Chris Gray reviews the latest Polka production
Part domestic drama, part fantasy, part pantomime, Operation Magic Carpet successfully melds insight into immigrant identity with acrobatics, dance and comedy.
You start with mum, daughter, and uncle around a Golders Green kitchen table debating what to eat. Fish fingers to please Iraq-born Dad and or tabouli to please the live-in uncle angry that the family’ original identity is being forgotten? London-brought-up daughter Nomi despairs of the mundanity of English life. Uncle’s stories about water buffalo at the end of the street and Shakespeare’s allegedly hidden Iraqi origins fire her imagination with ideas of a Baghdad full of the stories her life apparently lacks.
Overhearing that her mum left her heart in Bagdad, Nomi unlocks the magic of a kitchen carpet, finds a genie in a jar of mango pickle, and flies off to an Iraqi capital that thankfully is more Arabian Nights than 21st century reality.
So the play mutates from domestic scene to the extravagant, fantastical world of all-seeing Caliphs and Sinbad the Sailor, through which Nomi first tries to recover her mother’s heart, and seemingly failing, find her way home regardless.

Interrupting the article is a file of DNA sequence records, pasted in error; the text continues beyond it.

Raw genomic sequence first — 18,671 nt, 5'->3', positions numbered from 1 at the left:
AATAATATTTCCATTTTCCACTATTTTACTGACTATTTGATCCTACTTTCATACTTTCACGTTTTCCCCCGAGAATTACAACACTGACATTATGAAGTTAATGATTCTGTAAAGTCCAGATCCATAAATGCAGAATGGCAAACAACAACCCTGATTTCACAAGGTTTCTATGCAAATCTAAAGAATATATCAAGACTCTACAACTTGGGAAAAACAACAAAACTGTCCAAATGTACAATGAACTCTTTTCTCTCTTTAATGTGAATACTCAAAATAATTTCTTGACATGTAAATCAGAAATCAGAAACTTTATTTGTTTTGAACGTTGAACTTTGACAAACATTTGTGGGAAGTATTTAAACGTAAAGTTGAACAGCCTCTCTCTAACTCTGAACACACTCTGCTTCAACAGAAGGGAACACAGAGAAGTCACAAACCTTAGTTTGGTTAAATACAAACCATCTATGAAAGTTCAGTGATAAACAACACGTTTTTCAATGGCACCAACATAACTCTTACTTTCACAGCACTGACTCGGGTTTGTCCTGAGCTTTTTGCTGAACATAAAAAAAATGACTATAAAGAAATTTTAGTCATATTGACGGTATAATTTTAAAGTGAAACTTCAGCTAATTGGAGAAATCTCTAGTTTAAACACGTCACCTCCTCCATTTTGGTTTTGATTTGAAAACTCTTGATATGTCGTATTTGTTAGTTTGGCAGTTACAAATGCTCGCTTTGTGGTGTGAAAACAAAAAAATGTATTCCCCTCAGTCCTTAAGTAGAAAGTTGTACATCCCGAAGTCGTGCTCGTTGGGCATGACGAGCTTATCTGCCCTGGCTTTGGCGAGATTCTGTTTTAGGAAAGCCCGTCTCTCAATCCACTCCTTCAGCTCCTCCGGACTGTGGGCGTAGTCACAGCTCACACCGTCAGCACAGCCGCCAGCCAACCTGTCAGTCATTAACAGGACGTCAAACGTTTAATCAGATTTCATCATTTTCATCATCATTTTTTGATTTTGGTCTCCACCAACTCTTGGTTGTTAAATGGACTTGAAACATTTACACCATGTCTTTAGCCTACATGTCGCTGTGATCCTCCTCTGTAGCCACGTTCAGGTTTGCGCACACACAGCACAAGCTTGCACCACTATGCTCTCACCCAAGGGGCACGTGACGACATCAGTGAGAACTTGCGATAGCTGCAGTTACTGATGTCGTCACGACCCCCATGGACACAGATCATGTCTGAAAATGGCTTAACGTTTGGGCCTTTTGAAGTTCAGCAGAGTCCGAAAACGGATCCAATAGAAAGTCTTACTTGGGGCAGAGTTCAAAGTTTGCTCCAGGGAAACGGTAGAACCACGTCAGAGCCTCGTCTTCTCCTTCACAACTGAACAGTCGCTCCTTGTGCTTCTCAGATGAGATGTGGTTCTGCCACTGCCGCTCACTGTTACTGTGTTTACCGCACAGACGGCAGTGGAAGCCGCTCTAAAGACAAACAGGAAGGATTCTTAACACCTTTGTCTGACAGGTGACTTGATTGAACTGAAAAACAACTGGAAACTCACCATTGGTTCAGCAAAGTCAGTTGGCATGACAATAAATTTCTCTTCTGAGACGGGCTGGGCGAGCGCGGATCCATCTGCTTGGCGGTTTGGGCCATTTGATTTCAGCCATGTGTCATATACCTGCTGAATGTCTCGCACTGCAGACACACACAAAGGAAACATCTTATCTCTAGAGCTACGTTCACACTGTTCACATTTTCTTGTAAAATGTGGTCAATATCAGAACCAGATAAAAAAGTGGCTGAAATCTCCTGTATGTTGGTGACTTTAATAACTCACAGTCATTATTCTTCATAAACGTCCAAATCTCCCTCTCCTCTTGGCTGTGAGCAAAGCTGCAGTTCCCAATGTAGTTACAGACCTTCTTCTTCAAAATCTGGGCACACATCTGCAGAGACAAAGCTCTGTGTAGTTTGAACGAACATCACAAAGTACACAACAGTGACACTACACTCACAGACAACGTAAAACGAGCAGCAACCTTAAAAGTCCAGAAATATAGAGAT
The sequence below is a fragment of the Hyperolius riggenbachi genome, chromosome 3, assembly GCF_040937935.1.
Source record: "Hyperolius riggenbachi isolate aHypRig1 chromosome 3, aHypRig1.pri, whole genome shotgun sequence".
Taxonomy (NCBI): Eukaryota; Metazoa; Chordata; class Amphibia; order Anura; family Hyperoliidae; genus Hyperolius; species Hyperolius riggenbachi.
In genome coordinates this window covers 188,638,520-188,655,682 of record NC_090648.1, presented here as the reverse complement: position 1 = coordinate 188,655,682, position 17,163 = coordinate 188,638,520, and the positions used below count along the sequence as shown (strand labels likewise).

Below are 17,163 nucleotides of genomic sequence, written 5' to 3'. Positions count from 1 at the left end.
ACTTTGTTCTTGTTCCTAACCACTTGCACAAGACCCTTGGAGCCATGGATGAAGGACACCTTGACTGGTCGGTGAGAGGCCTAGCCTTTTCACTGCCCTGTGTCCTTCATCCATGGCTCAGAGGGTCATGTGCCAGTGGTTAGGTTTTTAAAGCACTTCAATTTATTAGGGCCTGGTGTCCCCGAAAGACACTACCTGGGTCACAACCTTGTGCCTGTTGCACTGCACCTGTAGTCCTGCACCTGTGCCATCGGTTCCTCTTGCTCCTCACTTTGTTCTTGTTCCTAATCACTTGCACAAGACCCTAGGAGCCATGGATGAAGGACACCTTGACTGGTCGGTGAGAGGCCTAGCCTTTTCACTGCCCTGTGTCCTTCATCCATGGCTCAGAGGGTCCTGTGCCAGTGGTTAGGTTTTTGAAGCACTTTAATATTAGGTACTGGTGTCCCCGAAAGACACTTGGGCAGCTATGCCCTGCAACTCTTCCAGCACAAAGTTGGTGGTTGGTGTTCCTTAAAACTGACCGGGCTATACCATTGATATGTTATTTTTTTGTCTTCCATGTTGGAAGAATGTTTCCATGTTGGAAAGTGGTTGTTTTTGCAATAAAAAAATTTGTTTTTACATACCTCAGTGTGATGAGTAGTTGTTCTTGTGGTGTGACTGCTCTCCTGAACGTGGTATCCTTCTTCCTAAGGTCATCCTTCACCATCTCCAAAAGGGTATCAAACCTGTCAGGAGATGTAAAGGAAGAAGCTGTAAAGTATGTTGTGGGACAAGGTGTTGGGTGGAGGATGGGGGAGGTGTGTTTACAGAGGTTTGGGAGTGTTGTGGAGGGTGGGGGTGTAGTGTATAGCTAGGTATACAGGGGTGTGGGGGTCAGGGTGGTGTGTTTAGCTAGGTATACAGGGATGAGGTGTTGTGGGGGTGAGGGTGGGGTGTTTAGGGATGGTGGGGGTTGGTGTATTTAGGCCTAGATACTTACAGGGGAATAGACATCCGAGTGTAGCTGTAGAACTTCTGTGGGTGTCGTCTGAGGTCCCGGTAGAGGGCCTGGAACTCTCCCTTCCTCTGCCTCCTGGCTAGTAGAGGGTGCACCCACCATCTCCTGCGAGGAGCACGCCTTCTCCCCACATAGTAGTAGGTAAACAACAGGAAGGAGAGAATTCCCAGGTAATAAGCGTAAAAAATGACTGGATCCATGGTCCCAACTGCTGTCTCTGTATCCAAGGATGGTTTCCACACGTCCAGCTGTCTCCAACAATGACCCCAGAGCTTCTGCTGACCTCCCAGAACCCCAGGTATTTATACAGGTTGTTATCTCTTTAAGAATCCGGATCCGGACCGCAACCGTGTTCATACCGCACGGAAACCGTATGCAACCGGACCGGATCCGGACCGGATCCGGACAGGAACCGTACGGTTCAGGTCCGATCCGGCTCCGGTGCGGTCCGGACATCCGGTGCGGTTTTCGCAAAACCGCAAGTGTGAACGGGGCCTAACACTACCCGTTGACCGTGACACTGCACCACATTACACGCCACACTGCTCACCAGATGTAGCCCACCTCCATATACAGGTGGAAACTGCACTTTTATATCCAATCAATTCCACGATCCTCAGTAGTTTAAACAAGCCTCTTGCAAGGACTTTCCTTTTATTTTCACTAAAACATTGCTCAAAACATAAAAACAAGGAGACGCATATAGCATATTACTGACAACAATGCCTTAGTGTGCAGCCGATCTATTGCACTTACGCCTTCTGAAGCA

This is where it comes alive. The blind uncle’s anger and mum’s kitchen dancing enlivened the domestic scenes that were in some danger of falling flat, but once Nomi has flown to her imagined Baghdad, the stage effects, physicality of performance and humour take off
The second half is more pantomime than kitchen-sink drama, but it doesn’t lose the underlying themes about identity – they’re just reinforced by the laughs and spectacle.
Our London-born eight-year-old walked home practising Arabian-style dancing, showing the impact of the show’s physical energy. But you have to hope the messages around family ties transcending geographical moves and culture shifts also seeped in. They deserve to.
April 12, 2015